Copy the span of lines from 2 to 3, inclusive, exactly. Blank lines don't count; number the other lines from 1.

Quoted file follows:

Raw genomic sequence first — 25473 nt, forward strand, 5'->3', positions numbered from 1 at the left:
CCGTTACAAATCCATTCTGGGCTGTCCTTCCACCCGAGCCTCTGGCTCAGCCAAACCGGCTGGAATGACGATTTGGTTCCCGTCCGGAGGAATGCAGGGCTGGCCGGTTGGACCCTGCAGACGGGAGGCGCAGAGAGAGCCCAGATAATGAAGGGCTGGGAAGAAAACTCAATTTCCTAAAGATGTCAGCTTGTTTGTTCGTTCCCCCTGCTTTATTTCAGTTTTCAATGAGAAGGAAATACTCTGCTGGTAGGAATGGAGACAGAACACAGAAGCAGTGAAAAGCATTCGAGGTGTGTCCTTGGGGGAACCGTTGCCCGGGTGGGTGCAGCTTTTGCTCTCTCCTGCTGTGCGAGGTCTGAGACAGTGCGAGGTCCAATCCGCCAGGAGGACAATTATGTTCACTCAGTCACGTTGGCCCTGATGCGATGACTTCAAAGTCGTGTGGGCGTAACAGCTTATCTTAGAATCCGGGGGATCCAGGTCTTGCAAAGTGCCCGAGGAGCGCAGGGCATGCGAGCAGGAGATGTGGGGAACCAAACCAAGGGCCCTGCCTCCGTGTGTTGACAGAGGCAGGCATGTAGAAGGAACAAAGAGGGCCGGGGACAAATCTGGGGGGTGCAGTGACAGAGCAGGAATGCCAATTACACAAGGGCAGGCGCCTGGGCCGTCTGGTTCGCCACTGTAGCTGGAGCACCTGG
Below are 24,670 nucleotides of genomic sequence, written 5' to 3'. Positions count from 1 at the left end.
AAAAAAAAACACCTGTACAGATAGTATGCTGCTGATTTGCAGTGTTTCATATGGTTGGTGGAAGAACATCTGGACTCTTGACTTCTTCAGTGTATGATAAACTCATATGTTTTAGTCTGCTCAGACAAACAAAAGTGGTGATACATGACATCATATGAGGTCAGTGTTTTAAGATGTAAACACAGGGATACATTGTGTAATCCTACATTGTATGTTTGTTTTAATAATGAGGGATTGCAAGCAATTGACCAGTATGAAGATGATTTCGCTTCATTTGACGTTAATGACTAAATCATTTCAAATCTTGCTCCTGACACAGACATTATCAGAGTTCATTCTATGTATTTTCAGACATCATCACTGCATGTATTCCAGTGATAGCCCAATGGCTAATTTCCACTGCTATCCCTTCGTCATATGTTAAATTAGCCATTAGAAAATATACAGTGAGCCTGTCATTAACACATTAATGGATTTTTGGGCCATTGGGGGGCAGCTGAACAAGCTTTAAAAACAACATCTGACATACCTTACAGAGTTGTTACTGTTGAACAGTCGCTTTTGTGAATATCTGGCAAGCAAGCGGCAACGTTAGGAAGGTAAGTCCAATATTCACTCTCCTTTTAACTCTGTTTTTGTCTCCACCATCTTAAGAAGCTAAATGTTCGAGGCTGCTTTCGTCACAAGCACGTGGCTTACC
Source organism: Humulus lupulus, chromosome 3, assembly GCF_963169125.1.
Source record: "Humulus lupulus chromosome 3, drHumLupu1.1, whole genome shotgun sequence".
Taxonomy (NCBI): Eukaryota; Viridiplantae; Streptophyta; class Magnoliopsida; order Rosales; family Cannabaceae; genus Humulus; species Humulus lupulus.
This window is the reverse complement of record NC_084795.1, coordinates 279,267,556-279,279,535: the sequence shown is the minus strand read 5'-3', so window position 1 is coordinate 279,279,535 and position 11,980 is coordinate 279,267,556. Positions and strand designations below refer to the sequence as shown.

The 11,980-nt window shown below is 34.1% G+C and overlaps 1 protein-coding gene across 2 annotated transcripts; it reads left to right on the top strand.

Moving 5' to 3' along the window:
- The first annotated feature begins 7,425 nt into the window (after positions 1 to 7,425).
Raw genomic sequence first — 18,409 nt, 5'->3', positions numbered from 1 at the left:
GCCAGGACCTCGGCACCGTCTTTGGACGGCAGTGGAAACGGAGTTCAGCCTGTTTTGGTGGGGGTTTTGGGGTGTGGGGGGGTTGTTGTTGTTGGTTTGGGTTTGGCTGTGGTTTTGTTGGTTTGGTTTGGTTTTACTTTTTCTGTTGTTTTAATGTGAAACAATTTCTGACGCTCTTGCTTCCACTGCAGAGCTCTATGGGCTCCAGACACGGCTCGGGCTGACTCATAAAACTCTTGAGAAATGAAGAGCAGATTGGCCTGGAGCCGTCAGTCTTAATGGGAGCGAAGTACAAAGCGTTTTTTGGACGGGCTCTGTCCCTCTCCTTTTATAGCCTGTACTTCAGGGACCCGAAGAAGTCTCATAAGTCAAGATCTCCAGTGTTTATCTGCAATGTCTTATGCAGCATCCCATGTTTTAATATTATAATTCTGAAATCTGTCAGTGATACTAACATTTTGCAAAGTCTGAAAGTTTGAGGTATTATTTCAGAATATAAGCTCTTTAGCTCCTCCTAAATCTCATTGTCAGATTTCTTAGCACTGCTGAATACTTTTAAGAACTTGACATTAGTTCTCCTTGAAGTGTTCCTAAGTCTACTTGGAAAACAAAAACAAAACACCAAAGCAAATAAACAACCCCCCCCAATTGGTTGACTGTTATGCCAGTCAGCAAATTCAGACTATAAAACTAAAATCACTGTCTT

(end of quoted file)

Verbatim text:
CCGTTACAAATCCATTCTGGGCTGTCCTTCCACCCGAGCCTCTGGCTCAGCCAAACCGGCTGGAATGACGATTTGGTTCCCGTCCGGAGGAATGCAGGGCTGGCCGGTTGGACCCTGCAGACGGGAGGCGCAGAGAGAGCCCAGATAATGAAGGGCTGGGAAGAAAACTCAATTTCCTAAAGATGTCAGCTTGTTTGTTCGTTCCCCCTGCTTTATTTCAGTTTTCAATGAGAAGGAAATACTCTGCTGGTAGGAATGGAGACAGAACACAGAAGCAGTGAAAAGCATTCGAGGTGTGTCCTTGGGGGAACCGTTGCCCGGGTGGGTGCAGCTTTTGCTCTCTCCTGCTGTGCGAGGTCTGAGACAGTGCGAGGTCCAATCCGCCAGGAGGACAATTATGTTCACTCAGTCACGTTGGCCCTGATGCGATGACTTCAAAGTCGTGTGGGCGTAACAGCTTATCTTAGAATCCGGGGGATCCAGGTCTTGCAAAGTGCCCGAGGAGCGCAGGGCATGCGAGCAGGAGATGTGGGGAACCAAACCAAGGGCCCTGCCTCCGTGTGTTGACAGAGGCAGGCATGTAGAAGGAACAAAGAGGGCCGGGGACAAATCTGGGGGGTGCAGTGACAGAGCAGGAATGCCAATTACACAAGGGCAGGCGCCTGGGCCGTCTGGTTCGCCACTGTAGCTGGAGCACCTGG
Below are 24,670 nucleotides of genomic sequence, written 5' to 3'. Positions count from 1 at the left end.